By Polly de Boer
On Tuesday October 20th 2021 our three ward councillors, Peray Ahmet (Leader of the Council), Khaled Moyeed and Emina Ibrahim, accompanied by Bryce Tudball, (Interim head of Planning Policy, Transport and Infrastructure) attended a meeting called by PMRA to address the chronic problems of life on Hornsey Park Road. Seven residents from the street attended, representing six households, as well as PMRA co-chair, Marcus Ballard. Each resident was invited to talk about the issues that most affected their life on Hornsey Park Road. There was a consensus that the pertinent problems are the volume of traffic, causing noise, fumes, pollution (including litter) and vibration; the damage to parked cars, front walls and pavements; the difficulty in crossing the road; the condition of the pavements and the road surface. The layout and management of the street means that pedestrians are squashed into a small pavement often without adequate space for push-chairs, wheel-chairs and mobility vehicles. The danger to cyclists was emphasised. The bends and varying width of the carriage-way encourages drivers to speed up, exceed the twenty mile an hour speed limit particularly on the southern section and by Mayes Corner at night. In many households residents have retreated to the back of their houses, leaving the street feeling unoccupied and darker for pedestrians.
Residents feel we have been neglected by the Council. Those present brought a hundred years’ experience of living on Hornsey Park Road and had raised these problems over many years without seeing any action. In discussion it was recognised that although the street is a continuation of Wightman Road (but without the weight restriction) it has never received the same level of attention or resources to improve it. A specific instance of our grievances has been the failure by Haringey and St William to provide a high quality plan for the area in the middle of the street opposite the lime-trees. We believe this area should be designed both to reduce traffic speed and provide a safe crossing to the new children’s playground and PMRA has itself proposed greening and traffic-calming measures. We want to see Haringey’s proposal upgraded to deliver this which repeated consultation has failed to achieve. Another area of concern has been the repeated closure of Mary Neuner Road over what is now a two-year period. This has made all the problems in Hornsey Park Road worse. PMRA considers Haringey has repeatedly made these decisions (at St William’s request) without taking the needs of residents into account and without consultation or discussion of the consequences with us. It hasn’t helped that officers and members so often seem to bring no awareness of past decisions and commitments and sometimes to believe measures to have been enacted which never have.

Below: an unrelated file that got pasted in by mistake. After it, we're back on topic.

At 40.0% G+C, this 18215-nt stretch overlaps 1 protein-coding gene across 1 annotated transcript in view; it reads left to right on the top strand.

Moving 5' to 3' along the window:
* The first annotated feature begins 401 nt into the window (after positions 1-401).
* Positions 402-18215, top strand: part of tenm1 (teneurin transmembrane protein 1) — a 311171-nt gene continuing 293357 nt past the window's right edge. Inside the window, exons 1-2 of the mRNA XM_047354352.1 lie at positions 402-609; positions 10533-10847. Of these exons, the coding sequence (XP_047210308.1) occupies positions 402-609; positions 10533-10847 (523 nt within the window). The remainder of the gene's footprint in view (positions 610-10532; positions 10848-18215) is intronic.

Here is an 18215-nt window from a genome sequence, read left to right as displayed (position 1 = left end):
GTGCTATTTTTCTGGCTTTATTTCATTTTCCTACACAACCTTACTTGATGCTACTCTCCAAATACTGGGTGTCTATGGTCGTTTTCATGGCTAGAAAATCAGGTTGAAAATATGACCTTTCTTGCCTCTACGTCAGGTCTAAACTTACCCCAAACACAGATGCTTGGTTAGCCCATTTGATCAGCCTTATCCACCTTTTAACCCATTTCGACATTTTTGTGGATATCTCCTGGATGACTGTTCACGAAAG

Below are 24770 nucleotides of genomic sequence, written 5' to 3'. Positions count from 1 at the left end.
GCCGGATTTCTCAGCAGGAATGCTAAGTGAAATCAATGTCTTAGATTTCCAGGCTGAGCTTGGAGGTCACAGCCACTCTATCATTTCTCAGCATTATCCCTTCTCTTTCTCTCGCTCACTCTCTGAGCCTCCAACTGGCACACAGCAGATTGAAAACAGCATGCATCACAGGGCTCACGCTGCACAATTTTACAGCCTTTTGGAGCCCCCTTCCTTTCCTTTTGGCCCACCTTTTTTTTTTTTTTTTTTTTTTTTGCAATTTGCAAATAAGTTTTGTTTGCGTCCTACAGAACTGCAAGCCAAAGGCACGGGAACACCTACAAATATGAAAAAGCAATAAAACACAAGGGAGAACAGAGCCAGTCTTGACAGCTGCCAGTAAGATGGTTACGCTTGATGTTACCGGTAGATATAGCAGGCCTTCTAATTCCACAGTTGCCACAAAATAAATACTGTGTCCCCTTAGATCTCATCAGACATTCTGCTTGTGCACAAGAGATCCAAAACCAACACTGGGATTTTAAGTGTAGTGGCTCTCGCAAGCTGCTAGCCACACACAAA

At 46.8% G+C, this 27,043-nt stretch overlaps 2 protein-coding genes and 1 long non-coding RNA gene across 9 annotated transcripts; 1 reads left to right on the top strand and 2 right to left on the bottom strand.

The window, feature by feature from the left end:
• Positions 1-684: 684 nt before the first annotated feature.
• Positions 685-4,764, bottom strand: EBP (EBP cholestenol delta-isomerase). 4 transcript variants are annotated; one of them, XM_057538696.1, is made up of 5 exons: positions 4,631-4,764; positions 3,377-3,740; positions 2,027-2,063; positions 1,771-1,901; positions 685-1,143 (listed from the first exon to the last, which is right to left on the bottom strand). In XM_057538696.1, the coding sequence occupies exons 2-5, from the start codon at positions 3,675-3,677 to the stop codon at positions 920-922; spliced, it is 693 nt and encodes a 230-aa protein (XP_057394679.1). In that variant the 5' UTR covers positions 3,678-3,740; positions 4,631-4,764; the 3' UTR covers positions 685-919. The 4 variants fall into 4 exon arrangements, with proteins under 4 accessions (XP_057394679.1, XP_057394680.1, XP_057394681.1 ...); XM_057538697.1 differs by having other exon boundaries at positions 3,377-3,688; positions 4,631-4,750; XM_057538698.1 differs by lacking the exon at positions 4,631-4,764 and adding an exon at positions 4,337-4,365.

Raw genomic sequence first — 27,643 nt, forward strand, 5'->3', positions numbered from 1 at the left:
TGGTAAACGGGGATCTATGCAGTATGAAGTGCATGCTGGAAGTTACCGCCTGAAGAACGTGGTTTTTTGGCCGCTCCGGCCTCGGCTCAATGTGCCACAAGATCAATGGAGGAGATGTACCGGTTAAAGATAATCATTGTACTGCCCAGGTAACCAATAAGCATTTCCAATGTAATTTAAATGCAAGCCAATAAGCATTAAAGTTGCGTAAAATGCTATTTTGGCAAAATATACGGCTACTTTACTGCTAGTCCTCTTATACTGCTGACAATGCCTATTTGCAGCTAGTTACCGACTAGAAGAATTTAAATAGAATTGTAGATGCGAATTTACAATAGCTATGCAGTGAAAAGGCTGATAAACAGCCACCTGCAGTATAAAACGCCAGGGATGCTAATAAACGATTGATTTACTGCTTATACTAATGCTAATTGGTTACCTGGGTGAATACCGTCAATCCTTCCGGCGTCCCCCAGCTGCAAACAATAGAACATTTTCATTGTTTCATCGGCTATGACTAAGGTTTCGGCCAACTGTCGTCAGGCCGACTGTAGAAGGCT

The purpose of this meeting was to urge our councillors to adopt improving the lives of the Hornsey Park Road community as a political priority and to work with us to adopt a strategy that takes account of the centrality and importance of the street to Wood Green as a whole*. It is nearly a year since we took our petition, signed by 374 people, to full Council - an effort which has come to feel as if it achieved nothing. We were heartened that all three councillors and Mr Tudball listened to our presentations, expressed an understanding of the problems and committed to taking the matter seriously. PMRA members and Hornsey Park Road residents now look forward to practical action.
*Earlier in the day the emergency closure of the High Road meant the full diversion of traffic on to HPR – a reminder of how it was remodelled fifty years ago as the Wood Green ‘relief road’.
Eight of us got out before the rain last Saturday. We cut back a lot of growth at the Lavender Garden ready for winter. Most of what we cleared has now gone down for composting. By John Miles
Our report on the first Wood Green Summit, organised on Zoom by the Wood Green Business Improvement District. After the grandiosity of the Heartlands developments might Haringey be discovering a sense of proportion?
The loss of trees is becoming an issue locally. The wonderful false acacia at the junction of Mayes Road and Coburg Road was removed because it ‘had a fungus’ - just in time for the planning application to build on the petrol station site beside it.
Photo: The gardening team – John. Ben, Polly and John – out on a Saturday morning
Sometime in the next week or so the work on Mayes Road will near completion. It will be a new benchmark for the look and feel of our neighbourhood and enhance its biodiversity. (photo: Luke 'Duke' Newcombe)
Cengiz from Brooks Cafe If you walk past Brooks Cafe on […]
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